Like you, only better

The other weekend my husband suggested a trip to the main branch library. You’d have thought the kids misheard it as Haribo factory. The library also has a friends of the library shop and we returned home laden with books and comic books to keep and books to return.

Amidst all of this recreational reading some of us have summer reading for work. We are pacing myself to get it read the better to reapply ourselves to Zola (in English, people, in English) on holiday.

I have finished reading Switch, about motivating people to embrace change. I heard one of the book’s authors speak this winter. He was an excellent speaker with funny and apt visuals but this vibrance (it’s a Photoshop word) is diluted over 300 pages. The key concept is that people are elephants with riders (id and ego) and to truly change behavior you have to speak to both.

Change and habit seem to be at the crux of American society. We like what we like: ice in our drinks, cheese-flavored food, television. We have the fourth meal at Taco Bell, 320z cups, man caves, and unlimited movies streamed to the TV for $8 a month. Seriously, don’t get up. But we also are under this pressure that we need to become a better person (Nutrisystem, home gyms, pedometers, botox, magazines). It’s all about having a plan. It’s about the wanting.

In a brilliant stroke of integrated-neuroses marketing, Ziploc now touts their small bags as being the perfect size for 100-calorie snacks, which is a category of chocolate-flavored cereal bars and fake puddings and tiramisu yogurt that hits that weird soft spot between restraint and indulgence.

Summer and travel are two abstracts which make you believe in transformation. Travel makes you want to behave differently and, if my book is to be believed, it is easier to break or start habits when you are away from your regular life where much behavior is automatic. My summer holiday is all about cheese, sitting around and drinks. And books. I want to read more. And, really, I’m good with that.

Even though, if I thought I would remotely enjoy reading Zola for more than two pages in French, I would.

Reading material, whether or not to pack sneakers, or nice clothes for evening meals are all important decisions. Contemplating the books to take when you are going to a non-English-speaking country is all the harder. If you run out, you will end up reading a waterlogged copy of The Thornbirds, which you were lucky to find for 40 euros. This didn’t actually happen. It was Isabel Allende in lira, but you get the idea.

I did not think about my capacity for change when we went to New Orleans to visit our cousins. We throw our things in the car. We walk, eat and hang out. I take printouts of articles I need to read. It is a short trip. I don’t think I am there to improve myself.

But I forget my toothbrush. Luckily, they live walking distance to Whole Foods. I nip out, envying their having a walking distance shop of any description, to admire the merchandise and buy the most right-on toothbrush ever. It is curvy and green, in both senses of the word, made from recycled yogurt pots. When I’m finished with it, if I can remember that the original packaging is in my weekend bag, I can reseal the used toothbrush in its sleeve (no Costco bra packaging here, see previous post) (Thank you, Costco, for being so nice about the return) and drop it in a mailbox; it is addressed and postage paid. Except there’s some part of me that balks at the idea of sending someone my used toothbrush. That’s the intractable elephant in me. Even though the rider will tell me to do it for the environment.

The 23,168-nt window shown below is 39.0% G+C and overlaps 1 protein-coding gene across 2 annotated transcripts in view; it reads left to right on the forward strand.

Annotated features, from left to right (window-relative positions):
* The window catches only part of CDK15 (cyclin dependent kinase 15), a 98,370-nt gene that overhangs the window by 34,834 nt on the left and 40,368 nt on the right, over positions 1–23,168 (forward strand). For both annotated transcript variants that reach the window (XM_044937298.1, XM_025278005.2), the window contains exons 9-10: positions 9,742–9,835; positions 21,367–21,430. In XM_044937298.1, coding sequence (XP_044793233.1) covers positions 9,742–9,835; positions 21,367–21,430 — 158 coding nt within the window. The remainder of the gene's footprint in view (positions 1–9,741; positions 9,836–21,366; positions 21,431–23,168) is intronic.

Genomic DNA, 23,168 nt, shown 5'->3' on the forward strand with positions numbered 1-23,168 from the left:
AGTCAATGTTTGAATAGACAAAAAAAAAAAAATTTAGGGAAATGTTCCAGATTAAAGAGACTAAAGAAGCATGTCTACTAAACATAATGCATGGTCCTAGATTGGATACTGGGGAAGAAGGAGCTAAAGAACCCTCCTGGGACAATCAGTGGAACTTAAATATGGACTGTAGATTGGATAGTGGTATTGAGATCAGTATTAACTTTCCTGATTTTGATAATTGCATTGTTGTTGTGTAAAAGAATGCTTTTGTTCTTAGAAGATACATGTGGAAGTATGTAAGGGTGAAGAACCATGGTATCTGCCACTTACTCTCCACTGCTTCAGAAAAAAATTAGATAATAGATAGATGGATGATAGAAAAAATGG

On the way home from New Orleans, we see a sign for the Greene County Greyhound Park. It sounds so stately home, so National Trust. One could imagine the greyhounds in long robes, sprawled out on a terrace with stucco urns of rambling roses, other dogs strolling around the grounds. This is actually the dog track which made the news over some bingo/slot machine controversy. The new name does not suggest, as it should, country men in their overalls and sun-creased faces, the jittery, carnival screech of the metal rabbit, the cement floors and the fog of cigarette smoke, for this is how my husband and I would spent a truly odd evening together back in the day, in the Kennel Club, drinking whiskey and rye.

I have figured out the holiday reading, but not the holiday clothes. I have been having these same conversations with myself since I was young. The rider knows I should take a simple, neutral dress (that I don’t own), flats and sneakers, one cardi, and a bathing suit. The elephant wants to pack a trunk, ha ha, feels sorry for the skirt I haven’t worn all summer, the patterned top I forgot I had, thinks maybe also take the grey batwing sweater, the white trousers, the lighter weight capris that I don’t like the material of, but that are practical and so get worn grudgingly from time to time, my souvenir T-shirt from the Pepper Jelly Festival.

The magazines are filled with articles on how to pack, what to take. The magazines know this is the kind of crazy stuff their readers are thinking about: how to pack for their better selves. Like, what I need to do is go shop for that dress, but the rider said no shopping for clothes, shoes or accessories this month.

The urge to overpack comes from this unrealistic sense of dressing for the person you might become while away. A person who, for example, wears high-heeled shoes. A person who is chic like a French woman. And then you are also trying to know yourself very well. You will never wear that shirt without a longer layer underneath, you hate shorts, these shoes hurt my feet. And you get so sick of yourself that you really need to get away from this person and lose them in a book.


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